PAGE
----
I can only imagine how pleased they are now to know there is no more bloodshed of their families.
 
Good Job; thank you for the interview/
 
I've yet to have an official Zambia safari; although six in other countries;  perhaps we shall look you up when planning. It may take a while, but I now have your name!
 
Thanks @Game Warden for introducing all of us.
Fabulous story!

 
Thank you Graceland! It really broke everyone's hearts when we learned about the sock-away and why the elephants stopped there. It shows how amazing and intelligent they are! I have attached a photo of Billy moving through the camp with Maya (one of our 2 rescue village dogs) watching him. It is so wonderful to see the difference not being hunted makes. That they check out the blood smell shows how they will never forget. I hope when you do come to Zambia you consider Zikomo. Travelers like you are exactly who we love to have come to the camp. I try to tell people that are looking for 800 thread count sheets and crystal glassware that we are a bush camp, not the Ritz. Thank you again for the lovely message!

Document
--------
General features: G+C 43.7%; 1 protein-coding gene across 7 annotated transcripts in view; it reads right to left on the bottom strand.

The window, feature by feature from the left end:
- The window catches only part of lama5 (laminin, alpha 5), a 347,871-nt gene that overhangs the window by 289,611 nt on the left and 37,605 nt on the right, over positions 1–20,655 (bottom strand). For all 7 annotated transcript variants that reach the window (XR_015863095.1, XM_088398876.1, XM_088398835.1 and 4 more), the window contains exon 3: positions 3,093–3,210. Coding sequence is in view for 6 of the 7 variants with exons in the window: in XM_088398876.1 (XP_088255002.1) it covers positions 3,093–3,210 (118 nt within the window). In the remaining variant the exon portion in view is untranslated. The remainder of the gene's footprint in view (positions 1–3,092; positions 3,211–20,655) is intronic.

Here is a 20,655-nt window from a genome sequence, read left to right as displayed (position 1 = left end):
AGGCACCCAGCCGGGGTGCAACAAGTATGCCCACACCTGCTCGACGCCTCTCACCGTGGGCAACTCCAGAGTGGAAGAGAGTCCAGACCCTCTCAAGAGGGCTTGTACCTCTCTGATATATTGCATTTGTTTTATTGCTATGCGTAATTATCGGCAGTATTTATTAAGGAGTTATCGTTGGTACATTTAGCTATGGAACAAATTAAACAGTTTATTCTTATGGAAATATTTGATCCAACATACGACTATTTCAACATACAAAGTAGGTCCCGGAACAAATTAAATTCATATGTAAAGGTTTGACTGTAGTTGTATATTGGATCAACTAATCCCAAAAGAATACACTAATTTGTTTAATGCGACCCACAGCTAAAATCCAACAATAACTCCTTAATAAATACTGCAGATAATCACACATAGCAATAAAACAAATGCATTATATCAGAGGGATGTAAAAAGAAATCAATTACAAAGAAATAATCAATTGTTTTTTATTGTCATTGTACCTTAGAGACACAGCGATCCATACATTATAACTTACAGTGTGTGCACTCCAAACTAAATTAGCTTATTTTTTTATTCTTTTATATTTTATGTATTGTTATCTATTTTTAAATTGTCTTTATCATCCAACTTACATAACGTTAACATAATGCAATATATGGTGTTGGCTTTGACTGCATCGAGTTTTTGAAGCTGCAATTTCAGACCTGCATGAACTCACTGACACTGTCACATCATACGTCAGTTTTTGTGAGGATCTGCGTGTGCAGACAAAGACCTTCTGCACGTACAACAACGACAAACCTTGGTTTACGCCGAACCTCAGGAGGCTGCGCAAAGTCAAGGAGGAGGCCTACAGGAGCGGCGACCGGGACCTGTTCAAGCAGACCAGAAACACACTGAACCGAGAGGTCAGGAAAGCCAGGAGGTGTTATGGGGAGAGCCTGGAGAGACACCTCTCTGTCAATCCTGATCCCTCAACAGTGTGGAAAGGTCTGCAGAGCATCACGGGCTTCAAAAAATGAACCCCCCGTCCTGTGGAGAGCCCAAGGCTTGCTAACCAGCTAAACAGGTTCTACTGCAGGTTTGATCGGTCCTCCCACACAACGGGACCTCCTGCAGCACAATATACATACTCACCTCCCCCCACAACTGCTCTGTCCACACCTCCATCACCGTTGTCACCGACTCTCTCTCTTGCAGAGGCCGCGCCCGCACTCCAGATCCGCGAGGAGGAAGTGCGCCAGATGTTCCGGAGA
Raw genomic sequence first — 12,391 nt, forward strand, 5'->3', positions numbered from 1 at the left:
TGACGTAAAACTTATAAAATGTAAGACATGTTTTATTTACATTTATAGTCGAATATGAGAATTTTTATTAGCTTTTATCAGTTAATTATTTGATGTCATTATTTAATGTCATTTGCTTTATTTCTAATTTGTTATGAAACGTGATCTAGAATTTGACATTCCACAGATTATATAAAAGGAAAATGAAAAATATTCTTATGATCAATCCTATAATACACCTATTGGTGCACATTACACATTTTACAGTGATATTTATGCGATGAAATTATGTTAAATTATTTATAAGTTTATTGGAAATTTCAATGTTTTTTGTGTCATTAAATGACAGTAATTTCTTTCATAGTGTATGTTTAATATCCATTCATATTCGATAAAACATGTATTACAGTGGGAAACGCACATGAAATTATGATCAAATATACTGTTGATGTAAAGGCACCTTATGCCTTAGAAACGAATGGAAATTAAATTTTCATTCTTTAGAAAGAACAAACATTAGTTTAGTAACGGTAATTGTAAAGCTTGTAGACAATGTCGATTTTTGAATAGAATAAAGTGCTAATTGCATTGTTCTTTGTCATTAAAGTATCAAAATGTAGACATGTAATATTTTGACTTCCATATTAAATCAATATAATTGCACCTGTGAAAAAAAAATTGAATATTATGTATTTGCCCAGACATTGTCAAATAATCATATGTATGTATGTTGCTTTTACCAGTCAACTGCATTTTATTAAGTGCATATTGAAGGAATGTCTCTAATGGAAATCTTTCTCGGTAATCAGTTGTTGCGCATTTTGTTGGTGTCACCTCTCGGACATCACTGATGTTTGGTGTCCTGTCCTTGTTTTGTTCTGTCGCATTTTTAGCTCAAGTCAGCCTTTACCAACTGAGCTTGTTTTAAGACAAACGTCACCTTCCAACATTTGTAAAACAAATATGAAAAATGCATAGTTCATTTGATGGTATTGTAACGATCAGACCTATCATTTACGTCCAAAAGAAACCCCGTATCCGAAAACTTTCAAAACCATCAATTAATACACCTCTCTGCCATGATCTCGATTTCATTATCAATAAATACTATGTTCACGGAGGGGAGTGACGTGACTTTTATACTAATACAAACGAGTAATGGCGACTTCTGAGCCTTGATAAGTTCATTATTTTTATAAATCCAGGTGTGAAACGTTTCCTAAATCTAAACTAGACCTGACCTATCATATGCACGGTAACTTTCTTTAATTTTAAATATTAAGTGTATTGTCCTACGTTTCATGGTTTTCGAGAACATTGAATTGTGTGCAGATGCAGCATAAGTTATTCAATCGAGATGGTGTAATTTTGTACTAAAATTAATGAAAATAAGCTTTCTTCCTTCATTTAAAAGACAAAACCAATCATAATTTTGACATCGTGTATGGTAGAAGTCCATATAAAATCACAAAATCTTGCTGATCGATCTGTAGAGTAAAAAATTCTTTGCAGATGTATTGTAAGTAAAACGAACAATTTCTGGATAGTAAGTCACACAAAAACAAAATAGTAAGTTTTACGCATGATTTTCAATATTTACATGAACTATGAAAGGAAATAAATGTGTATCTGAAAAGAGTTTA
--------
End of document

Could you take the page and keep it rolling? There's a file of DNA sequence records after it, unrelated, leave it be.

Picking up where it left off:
How odd, last night my husband said to me,
 
"Have we been to Zambia yet" (I promise he is not old and senile, he just lets me plan everything ~ and follows)
 
So I said, "NO, not yet;  but I have an idea of a camp we can visit!"
 
We walk quite a bit on our safaris, so I'd have to find a private guide to take us all over Zam as well...but I sure would love to come see Billy and hang with youall for a while. I can stay in a Ritz in NYC -when I'm in Africa, I want the real bush.
 
Although I did stay at Mara Plains last month and it was the Ritz of the Mara! That was a quick girls getaway and lovely; but I do like my feet walking through the bush.